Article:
“Now, practically every facet has been pushed into the war effort,” he told Newsweek. “To a certain extent, we can say that their eyes have been distracted, not completely from counterterrorism but certainly a lot more than it has been over the past 10 years or so,” he said.

There may have been skepticism in the Kremlin, which suspected the warnings were disinformation, Fraser added.

Just days before the attack, the Russian state news agency Tass carried remarks, attributed to Putin, in which the president dismissed Western warnings of an attack as a “provocative” attempt to unsettle Russia.

“All this resembles outright blackmail and the intention to intimidate and destabilize our society,” he said.

The Kremlin Rhetoric

Moscow has largely avoided speaking about its security operations. Fielding questions on whether the attack exposed failures in the security and intelligence services, Kremlin spokesperson Dmitry Peskov told the media that “unfortunately our world shows that no city, no country can be completely immune from the threat of terrorism.”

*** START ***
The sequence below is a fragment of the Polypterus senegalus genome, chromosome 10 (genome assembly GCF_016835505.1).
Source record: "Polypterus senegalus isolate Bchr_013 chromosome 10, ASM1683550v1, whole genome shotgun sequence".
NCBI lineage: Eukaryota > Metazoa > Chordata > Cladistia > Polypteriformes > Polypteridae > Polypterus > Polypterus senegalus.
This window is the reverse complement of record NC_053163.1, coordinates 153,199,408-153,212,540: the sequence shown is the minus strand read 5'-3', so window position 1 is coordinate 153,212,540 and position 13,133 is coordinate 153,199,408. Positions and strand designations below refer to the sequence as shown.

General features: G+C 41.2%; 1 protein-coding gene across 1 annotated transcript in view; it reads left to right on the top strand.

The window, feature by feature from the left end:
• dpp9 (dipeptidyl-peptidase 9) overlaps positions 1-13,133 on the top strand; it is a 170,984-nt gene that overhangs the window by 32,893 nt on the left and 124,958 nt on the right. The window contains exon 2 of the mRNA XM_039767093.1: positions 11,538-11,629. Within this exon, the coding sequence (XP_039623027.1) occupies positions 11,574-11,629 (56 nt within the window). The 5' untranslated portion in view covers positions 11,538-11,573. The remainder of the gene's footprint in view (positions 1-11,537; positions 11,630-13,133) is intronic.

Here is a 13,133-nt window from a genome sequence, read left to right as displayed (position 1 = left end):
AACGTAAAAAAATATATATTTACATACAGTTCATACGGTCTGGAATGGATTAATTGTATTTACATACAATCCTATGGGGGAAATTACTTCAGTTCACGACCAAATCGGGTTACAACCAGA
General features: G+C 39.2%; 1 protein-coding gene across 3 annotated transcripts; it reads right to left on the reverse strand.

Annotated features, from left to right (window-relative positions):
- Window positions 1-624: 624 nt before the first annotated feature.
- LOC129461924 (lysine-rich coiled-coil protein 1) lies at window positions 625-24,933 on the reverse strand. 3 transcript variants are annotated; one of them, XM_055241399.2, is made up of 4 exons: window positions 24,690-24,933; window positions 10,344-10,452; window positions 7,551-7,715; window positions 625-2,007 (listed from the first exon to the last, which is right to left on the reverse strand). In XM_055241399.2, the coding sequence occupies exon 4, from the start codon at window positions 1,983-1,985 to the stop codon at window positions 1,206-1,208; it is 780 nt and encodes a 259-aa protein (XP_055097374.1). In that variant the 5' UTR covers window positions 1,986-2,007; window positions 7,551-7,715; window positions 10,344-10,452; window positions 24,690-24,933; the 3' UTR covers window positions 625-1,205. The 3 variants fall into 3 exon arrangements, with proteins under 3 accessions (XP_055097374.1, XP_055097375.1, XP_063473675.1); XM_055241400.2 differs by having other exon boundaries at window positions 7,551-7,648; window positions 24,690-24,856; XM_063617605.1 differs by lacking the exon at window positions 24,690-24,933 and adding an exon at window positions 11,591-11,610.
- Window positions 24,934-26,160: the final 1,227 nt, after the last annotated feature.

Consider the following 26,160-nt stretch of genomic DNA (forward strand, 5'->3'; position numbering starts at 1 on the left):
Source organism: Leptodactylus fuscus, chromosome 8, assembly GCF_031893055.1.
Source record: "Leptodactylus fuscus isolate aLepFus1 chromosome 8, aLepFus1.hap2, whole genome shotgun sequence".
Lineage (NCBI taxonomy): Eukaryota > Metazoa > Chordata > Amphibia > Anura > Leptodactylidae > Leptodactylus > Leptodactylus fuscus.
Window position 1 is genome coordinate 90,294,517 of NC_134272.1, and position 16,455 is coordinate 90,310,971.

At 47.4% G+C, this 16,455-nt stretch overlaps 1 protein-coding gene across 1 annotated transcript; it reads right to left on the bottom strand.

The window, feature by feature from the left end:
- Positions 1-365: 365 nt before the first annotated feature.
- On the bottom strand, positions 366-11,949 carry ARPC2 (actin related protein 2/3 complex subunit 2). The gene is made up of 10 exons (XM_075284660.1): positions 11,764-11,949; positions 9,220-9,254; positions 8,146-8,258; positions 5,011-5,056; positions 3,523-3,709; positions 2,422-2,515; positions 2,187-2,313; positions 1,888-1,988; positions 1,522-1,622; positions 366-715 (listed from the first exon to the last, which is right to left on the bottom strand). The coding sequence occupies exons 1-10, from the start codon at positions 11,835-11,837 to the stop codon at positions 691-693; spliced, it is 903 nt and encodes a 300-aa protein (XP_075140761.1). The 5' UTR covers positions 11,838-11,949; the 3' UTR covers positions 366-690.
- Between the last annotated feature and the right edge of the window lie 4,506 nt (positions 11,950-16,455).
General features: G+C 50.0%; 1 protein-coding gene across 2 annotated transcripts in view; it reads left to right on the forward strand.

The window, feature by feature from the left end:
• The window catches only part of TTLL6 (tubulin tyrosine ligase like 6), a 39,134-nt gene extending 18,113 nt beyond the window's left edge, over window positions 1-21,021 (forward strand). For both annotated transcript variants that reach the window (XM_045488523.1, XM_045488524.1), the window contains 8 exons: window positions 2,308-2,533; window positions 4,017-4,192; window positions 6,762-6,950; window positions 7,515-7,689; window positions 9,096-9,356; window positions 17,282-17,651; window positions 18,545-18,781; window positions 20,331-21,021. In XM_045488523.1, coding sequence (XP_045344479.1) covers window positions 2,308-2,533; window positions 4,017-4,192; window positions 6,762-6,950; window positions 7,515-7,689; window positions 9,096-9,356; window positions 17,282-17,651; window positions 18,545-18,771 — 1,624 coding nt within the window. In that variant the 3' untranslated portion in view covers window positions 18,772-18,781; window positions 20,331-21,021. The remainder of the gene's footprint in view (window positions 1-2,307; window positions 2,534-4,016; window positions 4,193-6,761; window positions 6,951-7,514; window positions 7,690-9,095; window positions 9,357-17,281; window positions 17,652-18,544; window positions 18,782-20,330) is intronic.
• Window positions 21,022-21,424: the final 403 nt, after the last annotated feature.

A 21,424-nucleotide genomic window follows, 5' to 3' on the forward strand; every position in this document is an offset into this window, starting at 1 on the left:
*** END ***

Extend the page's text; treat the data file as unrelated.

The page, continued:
But the official line has been confused and contradictory. Rather than acknowledge a threat unrelated to the war in Ukraine and delve into complicated dynamics in Central Asia, Putin said Monday that “the crime was committed by radical Islamists” but sought to tie the U.S. and Ukraine to the incident.